Ceci n'est pas un newsletter

There will be no monthly newsletters in 2018. Or not regularly, at least. The editor, Robin - who is also the manager or 'curator' of the whole PIElink site - is determined to wind down and work his way towards retirement in the summer.

There may be guest editors - perhaps bi-monthly - and we have invited a handful, who will bring their own perspective; that's what editors do. (Email us, if you might be interested in guest editing.)

But for now there are three or four major 'breaking news' items to pass on.


PIE trainers and consultants' directory

Firstly, there is now a directory of PIE trainers and consultants, for those wanting to boost their development as PIEs with extra in-put. You can browse the listings, find what might seem suitable, and then contact them directly. 

If there are any other PIElink members, trainers or consultants (or researchers) who want to advertise their availability here, just get in touch with us over the next few months, and then you can be included on the list. 

NB: Although the Directory is, for convenience, located in the Members area (HERE), you do not have to be a PIElink registered member to search it and use it to find support. (But it helps.....) 


Three new books

You wait ages for a good book on trauma, homelessness and the dynamics of social inclusion, and three come along. There are new books on homelessness and complex needs coming out in early March, and two specifically on PIEs.

The first, Social Exclusion, Compound Trauma and Recovery: Learning from the application of Psychology, Psychotherapy and PIE to Homelessness and Complex Needs  is a collection of essays by Peter Cockersell and colleagues.

These essays address the institutional as well as the intra-psychic dynamics of exclusion; and make a strong case for seeing enabling access to psychotherapy as one of the potential benefits of developing a PIE.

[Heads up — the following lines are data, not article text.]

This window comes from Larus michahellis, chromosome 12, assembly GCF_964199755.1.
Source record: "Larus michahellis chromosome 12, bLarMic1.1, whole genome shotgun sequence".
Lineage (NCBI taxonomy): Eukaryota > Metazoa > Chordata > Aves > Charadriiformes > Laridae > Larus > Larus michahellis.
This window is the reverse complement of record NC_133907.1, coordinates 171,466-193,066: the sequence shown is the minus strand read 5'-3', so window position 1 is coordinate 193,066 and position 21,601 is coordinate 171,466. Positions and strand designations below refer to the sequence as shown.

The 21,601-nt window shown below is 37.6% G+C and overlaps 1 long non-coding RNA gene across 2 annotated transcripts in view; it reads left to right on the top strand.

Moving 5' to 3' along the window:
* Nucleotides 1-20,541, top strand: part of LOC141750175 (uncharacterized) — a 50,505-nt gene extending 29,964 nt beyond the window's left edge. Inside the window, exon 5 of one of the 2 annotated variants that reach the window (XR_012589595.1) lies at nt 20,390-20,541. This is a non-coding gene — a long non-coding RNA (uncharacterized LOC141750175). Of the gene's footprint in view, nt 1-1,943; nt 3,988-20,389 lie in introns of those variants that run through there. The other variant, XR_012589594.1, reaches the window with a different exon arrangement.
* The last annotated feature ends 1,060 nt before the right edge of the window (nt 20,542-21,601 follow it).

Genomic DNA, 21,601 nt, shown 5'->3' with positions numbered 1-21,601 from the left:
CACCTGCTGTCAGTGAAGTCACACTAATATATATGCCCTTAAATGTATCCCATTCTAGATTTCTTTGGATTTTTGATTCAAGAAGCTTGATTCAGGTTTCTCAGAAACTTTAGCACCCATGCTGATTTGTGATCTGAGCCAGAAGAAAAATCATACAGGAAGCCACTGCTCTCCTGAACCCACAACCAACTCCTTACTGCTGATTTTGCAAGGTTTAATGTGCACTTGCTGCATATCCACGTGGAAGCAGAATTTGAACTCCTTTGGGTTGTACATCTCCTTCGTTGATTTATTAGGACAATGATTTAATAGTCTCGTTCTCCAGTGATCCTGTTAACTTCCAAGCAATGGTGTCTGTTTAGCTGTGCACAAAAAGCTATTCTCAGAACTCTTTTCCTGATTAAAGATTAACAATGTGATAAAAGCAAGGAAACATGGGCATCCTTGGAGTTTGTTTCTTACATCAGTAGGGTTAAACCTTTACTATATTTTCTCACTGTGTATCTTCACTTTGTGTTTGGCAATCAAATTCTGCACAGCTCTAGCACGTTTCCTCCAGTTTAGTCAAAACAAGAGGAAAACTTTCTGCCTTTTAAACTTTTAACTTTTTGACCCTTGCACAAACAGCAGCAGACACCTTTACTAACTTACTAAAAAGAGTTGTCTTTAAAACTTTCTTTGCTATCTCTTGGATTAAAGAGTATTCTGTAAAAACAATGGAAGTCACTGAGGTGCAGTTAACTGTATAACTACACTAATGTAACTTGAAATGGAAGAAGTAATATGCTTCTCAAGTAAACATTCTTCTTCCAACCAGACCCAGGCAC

The second, Cross-Cultural Dialogues on Homelessness: From Pretreatment Strategies to Psychologically Informed Environments  is also a collection, edited by Jay Levy with Robin Johnson, with contributions from several authors already featured in the PIElink Library.

These essays explore what similarities and differences there are between the US and the UK, 'divided by a common language'; and what we can really learn from each other. For many in the US, it will be their first chance to hear about PIEs. For the UK, a chance to hear more about the Pre-treatment approach.

The third book - we don't yet have the title - is by Adrian Bonner, Honorary Professor at Stirling University and Specialist Services Adviser to the Salvation Army's addiction services.

Bonner's original research area had focussed on mechanisms of brain damage, and the role of alcohol and other nutritional factors in cognitive function, but it has since been informed by working with homelessness services themselves, national and international. It underpins current research into health inequalities and the role of alcohol in adversely affecting wellbeing in vulnerable people.

Copies of Jay Levy's book* are available now via his own website (HERE ) and via Amazon HERE, and soon also on Kindle etc.
Copies of Peter Cockersell's are available HERE (the publisher), HERE  (Amazon) and elsewhere.
* Some excerpts are also available on the PIElink, in the 'Transatlantic Dialogues' pages HERE; and will continue on Linked In. 

Both these books will also be on sale at the Faculty for Homeless and Health Inclusion's 6th annual conference in London on March 7th and 8 (detailsHERE), with a 'Book club' session on the final day with Peter Cockersell, Adrian Bonner, Robin Johnson, and John Conolly.

Pizazz pilots

The PIEs Self Assessment and Service Specification framework - the 'PIzazz' - is now ready to be piloted and shared with whoever would be interested.

The Pizazz is an assessment tool, to allow you, your staff, partner agencies and users to assess how far you have travelled on 'the PIE journey'. But it is also a change management tool, and a basis for better informed discussion with commissioners. 

Many of the videos prepared originally for the Pizazz working party development group are now being made available, currently in the monthly essays of the PIElink itself (HERE). Further videos on applications of the framework in particular fields will be coming on stream over the next 2 months.

PIElink makeover

Finally, the wholesale overhaul of the PIELink itself is well underway.

The original motivation for the re-design was to reflect better the evolution of the PIEs approach, and the launch in 2018 of the up-dated model, PIEs 2.0 (and the assessment framework, the 'Pizazz'.)

But there is also a lot more content to add, and to re-arrange to make it more accessible. That work probably never ends; but it's well underway.